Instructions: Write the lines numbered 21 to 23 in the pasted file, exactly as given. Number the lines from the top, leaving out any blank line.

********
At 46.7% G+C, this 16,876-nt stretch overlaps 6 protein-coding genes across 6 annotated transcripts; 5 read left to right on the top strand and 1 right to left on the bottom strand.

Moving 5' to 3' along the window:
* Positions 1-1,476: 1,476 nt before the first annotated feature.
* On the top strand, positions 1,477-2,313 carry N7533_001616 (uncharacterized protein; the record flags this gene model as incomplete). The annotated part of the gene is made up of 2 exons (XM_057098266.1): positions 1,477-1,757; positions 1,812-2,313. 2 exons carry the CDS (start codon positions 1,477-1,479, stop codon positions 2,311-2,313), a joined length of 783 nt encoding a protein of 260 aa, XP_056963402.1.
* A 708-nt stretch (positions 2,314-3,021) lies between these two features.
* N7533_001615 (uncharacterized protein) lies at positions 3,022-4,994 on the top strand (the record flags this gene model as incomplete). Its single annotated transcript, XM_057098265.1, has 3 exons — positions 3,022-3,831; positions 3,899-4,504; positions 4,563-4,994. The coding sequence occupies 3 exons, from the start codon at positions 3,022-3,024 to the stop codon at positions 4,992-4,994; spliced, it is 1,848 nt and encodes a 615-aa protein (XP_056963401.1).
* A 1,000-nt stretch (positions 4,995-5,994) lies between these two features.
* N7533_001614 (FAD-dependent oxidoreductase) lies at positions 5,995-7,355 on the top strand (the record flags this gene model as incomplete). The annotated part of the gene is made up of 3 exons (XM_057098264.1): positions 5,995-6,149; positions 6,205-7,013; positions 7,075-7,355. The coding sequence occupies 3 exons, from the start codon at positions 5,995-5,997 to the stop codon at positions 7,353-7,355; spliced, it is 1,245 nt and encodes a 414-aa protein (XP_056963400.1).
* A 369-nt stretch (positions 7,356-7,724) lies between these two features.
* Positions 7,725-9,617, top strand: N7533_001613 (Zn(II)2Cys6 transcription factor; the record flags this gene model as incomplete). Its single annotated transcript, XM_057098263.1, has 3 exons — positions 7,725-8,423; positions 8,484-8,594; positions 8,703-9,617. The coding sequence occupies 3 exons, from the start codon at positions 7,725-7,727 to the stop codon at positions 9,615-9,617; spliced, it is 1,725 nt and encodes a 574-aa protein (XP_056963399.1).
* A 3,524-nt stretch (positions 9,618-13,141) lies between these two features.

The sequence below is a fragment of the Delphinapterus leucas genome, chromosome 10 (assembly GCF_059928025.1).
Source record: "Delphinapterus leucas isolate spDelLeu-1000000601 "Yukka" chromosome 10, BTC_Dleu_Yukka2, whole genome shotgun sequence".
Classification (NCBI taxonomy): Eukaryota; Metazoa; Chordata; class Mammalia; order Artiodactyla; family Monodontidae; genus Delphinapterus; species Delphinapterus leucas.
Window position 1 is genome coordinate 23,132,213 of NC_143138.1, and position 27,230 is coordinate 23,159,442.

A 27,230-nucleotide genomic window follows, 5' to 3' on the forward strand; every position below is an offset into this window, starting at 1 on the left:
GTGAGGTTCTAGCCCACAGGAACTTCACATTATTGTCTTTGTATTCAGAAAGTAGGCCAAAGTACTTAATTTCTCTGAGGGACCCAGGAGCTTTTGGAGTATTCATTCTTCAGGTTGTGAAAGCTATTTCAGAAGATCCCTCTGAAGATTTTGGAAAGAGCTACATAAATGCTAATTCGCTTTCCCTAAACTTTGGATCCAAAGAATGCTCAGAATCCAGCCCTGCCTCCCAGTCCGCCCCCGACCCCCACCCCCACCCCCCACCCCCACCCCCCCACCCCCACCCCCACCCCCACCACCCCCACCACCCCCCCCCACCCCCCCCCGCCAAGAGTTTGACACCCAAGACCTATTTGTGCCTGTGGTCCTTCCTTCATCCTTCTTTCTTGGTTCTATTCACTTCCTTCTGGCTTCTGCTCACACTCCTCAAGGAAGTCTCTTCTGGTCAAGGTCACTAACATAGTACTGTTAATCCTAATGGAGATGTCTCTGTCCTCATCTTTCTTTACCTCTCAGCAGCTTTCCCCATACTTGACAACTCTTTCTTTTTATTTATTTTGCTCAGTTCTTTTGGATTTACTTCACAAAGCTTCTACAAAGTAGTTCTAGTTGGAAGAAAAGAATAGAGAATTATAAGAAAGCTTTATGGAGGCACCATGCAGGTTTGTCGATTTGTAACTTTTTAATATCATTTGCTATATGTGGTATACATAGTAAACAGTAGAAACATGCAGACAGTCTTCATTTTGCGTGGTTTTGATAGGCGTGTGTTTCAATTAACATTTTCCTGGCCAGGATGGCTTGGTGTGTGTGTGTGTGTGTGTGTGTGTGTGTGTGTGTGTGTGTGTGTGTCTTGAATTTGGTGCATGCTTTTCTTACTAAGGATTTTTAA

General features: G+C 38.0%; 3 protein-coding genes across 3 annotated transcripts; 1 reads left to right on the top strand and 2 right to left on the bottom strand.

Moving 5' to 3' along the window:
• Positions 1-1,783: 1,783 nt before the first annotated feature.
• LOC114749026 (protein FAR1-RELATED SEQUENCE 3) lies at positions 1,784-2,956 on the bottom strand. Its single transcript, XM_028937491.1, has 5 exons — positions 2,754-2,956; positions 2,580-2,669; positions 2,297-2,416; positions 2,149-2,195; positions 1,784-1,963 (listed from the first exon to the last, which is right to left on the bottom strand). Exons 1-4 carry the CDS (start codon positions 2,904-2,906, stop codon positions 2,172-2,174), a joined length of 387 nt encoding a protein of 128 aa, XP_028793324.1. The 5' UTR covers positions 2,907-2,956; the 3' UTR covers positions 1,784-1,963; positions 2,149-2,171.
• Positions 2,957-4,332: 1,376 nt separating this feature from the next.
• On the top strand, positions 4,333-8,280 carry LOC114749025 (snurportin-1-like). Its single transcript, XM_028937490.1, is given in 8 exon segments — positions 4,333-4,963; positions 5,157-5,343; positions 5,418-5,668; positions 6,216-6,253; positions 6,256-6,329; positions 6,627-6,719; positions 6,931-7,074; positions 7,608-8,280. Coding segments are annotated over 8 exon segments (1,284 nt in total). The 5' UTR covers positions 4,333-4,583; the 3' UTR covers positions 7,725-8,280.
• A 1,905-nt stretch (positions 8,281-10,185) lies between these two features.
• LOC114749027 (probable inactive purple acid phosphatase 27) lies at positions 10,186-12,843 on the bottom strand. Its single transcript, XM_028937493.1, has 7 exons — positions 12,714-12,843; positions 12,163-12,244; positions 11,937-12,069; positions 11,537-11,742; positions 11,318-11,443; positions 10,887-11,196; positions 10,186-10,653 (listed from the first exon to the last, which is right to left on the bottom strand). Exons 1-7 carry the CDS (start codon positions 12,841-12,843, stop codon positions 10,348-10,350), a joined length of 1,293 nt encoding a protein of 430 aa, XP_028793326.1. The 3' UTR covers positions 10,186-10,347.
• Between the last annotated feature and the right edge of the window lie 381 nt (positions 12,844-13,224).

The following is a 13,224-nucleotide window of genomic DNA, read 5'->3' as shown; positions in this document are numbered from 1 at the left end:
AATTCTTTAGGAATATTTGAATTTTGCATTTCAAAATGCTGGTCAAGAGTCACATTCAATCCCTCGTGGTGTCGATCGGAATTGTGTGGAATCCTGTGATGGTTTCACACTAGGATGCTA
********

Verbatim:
• LOC114749026 (protein FAR1-RELATED SEQUENCE 3) lies at positions 1,784-2,956 on the bottom strand. Its single transcript, XM_028937491.1, has 5 exons — positions 2,754-2,956; positions 2,580-2,669; positions 2,297-2,416; positions 2,149-2,195; positions 1,784-1,963 (listed from the first exon to the last, which is right to left on the bottom strand). Exons 1-4 carry the CDS (start codon positions 2,904-2,906, stop codon positions 2,172-2,174), a joined length of 387 nt encoding a protein of 128 aa, XP_028793324.1. The 5' UTR covers positions 2,907-2,956; the 3' UTR covers positions 1,784-1,963; positions 2,149-2,171.
• Positions 2,957-4,332: 1,376 nt separating this feature from the next.
• On the top strand, positions 4,333-8,280 carry LOC114749025 (snurportin-1-like). Its single transcript, XM_028937490.1, is given in 8 exon segments — positions 4,333-4,963; positions 5,157-5,343; positions 5,418-5,668; positions 6,216-6,253; positions 6,256-6,329; positions 6,627-6,719; positions 6,931-7,074; positions 7,608-8,280. Coding segments are annotated over 8 exon segments (1,284 nt in total). The 5' UTR covers positions 4,333-4,583; the 3' UTR covers positions 7,725-8,280.